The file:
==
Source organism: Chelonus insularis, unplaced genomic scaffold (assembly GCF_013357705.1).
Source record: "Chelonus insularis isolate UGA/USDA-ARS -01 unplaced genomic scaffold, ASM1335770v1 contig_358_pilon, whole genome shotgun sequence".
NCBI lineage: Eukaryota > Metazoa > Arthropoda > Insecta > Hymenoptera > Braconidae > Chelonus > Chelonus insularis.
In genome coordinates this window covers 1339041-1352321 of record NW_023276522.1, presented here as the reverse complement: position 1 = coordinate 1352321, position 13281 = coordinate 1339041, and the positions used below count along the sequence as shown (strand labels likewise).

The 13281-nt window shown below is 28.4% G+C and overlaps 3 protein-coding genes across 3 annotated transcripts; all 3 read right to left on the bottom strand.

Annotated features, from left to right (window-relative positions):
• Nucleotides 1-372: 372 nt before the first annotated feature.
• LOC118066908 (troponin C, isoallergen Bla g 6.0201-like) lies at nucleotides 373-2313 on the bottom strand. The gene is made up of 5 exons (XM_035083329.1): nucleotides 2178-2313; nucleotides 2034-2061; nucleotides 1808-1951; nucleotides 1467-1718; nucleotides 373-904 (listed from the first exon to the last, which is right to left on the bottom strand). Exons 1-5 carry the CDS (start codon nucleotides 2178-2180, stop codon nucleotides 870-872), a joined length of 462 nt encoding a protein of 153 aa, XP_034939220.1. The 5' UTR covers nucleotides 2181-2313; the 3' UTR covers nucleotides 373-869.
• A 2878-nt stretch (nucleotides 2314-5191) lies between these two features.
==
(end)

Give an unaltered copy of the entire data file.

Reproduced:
Source organism: Chelonus insularis, unplaced genomic scaffold (assembly GCF_013357705.1).
Source record: "Chelonus insularis isolate UGA/USDA-ARS -01 unplaced genomic scaffold, ASM1335770v1 contig_358_pilon, whole genome shotgun sequence".
NCBI lineage: Eukaryota > Metazoa > Arthropoda > Insecta > Hymenoptera > Braconidae > Chelonus > Chelonus insularis.
In genome coordinates this window covers 1339041-1352321 of record NW_023276522.1, presented here as the reverse complement: position 1 = coordinate 1352321, position 13281 = coordinate 1339041, and the positions used below count along the sequence as shown (strand labels likewise).

The 13281-nt window shown below is 28.4% G+C and overlaps 3 protein-coding genes across 3 annotated transcripts; all 3 read right to left on the bottom strand.

Annotated features, from left to right (window-relative positions):
• Nucleotides 1-372: 372 nt before the first annotated feature.
• LOC118066908 (troponin C, isoallergen Bla g 6.0201-like) lies at nucleotides 373-2313 on the bottom strand. The gene is made up of 5 exons (XM_035083329.1): nucleotides 2178-2313; nucleotides 2034-2061; nucleotides 1808-1951; nucleotides 1467-1718; nucleotides 373-904 (listed from the first exon to the last, which is right to left on the bottom strand). Exons 1-5 carry the CDS (start codon nucleotides 2178-2180, stop codon nucleotides 870-872), a joined length of 462 nt encoding a protein of 153 aa, XP_034939220.1. The 5' UTR covers nucleotides 2181-2313; the 3' UTR covers nucleotides 373-869.
• A 2878-nt stretch (nucleotides 2314-5191) lies between these two features.